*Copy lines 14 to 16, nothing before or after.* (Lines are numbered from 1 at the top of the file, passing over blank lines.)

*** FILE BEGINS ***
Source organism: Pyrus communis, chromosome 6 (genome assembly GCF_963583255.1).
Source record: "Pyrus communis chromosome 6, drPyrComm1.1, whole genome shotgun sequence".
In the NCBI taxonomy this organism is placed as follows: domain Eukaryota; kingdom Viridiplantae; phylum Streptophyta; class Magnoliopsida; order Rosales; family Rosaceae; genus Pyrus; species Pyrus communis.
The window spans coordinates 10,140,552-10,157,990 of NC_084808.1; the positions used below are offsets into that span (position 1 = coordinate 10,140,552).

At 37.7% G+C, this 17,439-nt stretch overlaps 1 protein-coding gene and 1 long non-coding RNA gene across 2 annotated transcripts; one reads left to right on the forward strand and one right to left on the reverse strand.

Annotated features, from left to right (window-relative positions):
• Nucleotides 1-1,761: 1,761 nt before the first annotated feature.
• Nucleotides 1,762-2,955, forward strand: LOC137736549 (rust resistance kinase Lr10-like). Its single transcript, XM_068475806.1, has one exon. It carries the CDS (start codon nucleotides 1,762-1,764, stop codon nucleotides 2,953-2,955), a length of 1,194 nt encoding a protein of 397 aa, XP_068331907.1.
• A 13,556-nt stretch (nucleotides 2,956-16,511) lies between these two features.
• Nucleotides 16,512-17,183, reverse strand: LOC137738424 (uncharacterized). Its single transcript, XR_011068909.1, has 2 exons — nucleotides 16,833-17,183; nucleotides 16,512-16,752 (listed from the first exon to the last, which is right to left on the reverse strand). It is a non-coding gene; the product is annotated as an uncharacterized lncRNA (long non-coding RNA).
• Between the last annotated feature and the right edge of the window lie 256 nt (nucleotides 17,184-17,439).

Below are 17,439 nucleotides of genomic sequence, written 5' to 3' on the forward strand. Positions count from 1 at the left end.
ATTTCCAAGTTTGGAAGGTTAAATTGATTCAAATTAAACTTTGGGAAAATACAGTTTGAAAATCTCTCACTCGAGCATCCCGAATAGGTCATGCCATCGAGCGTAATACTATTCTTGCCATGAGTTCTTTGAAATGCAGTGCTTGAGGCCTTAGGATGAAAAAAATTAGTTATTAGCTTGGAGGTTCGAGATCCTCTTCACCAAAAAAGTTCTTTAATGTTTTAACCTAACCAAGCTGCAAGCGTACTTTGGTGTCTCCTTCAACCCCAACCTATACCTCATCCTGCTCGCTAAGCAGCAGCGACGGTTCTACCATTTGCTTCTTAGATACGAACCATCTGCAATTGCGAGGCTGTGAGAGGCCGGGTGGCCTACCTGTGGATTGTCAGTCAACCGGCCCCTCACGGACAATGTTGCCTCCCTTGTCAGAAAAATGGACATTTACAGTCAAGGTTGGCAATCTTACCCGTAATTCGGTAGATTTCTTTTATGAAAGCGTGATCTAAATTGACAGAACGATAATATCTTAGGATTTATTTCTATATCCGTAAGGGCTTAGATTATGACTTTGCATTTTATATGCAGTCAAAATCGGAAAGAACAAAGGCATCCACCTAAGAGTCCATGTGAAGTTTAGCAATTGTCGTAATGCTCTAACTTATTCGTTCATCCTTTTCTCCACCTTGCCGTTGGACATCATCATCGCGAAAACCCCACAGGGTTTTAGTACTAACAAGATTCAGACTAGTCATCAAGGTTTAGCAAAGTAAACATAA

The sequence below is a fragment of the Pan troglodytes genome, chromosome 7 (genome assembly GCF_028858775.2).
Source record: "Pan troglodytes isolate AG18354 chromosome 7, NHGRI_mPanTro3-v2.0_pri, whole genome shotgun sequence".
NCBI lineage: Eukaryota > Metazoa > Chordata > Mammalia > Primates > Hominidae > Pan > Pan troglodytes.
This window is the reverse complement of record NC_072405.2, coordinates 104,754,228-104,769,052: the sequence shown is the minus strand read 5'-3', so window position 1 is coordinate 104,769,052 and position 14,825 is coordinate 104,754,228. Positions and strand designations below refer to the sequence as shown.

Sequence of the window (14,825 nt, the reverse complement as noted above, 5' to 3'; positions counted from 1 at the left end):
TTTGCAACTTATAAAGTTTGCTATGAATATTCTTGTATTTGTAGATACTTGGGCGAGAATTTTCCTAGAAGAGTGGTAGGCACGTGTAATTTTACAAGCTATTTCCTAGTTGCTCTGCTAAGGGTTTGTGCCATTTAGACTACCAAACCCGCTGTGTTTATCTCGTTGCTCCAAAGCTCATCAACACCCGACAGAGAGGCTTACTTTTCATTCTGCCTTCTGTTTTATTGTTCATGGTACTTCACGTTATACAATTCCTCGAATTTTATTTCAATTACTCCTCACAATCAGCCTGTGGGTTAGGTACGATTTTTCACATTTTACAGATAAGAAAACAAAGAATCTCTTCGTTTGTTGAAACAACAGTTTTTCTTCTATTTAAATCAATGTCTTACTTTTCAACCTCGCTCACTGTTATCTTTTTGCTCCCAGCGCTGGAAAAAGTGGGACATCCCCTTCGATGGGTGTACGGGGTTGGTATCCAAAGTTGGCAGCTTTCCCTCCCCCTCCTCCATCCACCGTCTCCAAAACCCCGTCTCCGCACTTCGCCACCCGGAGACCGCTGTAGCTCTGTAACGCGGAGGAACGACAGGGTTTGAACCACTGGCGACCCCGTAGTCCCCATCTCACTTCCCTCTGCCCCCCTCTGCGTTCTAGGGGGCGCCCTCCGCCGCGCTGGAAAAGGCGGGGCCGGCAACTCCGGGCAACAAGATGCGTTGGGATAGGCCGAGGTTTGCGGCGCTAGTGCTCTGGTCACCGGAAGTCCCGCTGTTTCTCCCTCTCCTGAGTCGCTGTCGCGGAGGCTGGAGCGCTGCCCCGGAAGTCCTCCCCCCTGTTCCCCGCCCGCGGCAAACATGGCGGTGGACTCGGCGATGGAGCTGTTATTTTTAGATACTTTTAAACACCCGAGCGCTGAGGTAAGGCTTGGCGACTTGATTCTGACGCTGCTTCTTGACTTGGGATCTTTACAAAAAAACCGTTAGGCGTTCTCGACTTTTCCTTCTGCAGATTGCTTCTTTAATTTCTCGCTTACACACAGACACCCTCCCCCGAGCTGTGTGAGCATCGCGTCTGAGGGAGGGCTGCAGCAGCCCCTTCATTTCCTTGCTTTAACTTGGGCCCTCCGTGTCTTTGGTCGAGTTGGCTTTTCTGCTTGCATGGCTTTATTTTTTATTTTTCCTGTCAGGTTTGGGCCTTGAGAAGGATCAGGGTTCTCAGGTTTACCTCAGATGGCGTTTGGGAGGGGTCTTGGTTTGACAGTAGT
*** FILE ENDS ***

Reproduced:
The sequence below is a fragment of the Pan troglodytes genome, chromosome 7 (genome assembly GCF_028858775.2).
Source record: "Pan troglodytes isolate AG18354 chromosome 7, NHGRI_mPanTro3-v2.0_pri, whole genome shotgun sequence".
NCBI lineage: Eukaryota > Metazoa > Chordata > Mammalia > Primates > Hominidae > Pan > Pan troglodytes.